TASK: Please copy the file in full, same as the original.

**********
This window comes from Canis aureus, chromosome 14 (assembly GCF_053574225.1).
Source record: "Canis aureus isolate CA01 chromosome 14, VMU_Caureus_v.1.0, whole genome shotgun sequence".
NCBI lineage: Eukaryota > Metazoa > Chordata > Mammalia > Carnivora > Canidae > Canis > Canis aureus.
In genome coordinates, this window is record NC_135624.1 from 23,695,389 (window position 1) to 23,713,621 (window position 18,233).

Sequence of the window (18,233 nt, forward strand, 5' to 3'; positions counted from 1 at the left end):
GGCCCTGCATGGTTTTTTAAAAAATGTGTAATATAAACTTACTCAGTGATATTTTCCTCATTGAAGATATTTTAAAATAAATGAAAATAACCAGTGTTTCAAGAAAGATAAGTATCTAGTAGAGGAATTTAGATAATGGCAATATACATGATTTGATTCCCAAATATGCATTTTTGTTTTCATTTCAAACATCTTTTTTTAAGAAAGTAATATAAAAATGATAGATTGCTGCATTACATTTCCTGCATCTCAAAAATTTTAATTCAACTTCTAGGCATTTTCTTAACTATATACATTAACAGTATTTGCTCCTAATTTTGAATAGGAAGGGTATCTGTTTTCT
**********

This window comes from Canis aureus, chromosome 14 (assembly GCF_053574225.1).
Source record: "Canis aureus isolate CA01 chromosome 14, VMU_Caureus_v.1.0, whole genome shotgun sequence".
NCBI lineage: Eukaryota > Metazoa > Chordata > Mammalia > Carnivora > Canidae > Canis > Canis aureus.
In genome coordinates, this window is record NC_135624.1 from 23,695,389 (window position 1) to 23,713,621 (window position 18,233).

Sequence of the window (18,233 nt, forward strand, 5' to 3'; positions counted from 1 at the left end):
GGCCCTGCATGGTTTTTTAAAAAATGTGTAATATAAACTTACTCAGTGATATTTTCCTCATTGAAGATATTTTAAAATAAATGAAAATAACCAGTGTTTCAAGAAAGATAAGTATCTAGTAGAGGAATTTAGATAATGGCAATATACATGATTTGATTCCCAAATATGCATTTTTGTTTTCATTTCAAACATCTTTTTTTAAGAAAGTAATATAAAAATGATAGATTGCTGCATTACATTTCCTGCATCTCAAAAATTTTAATTCAACTTCTAGGCATTTTCTTAACTATATACATTAACAGTATTTGCTCCTAATTTTGAATAGGAAGGGTATCTGTTTTCT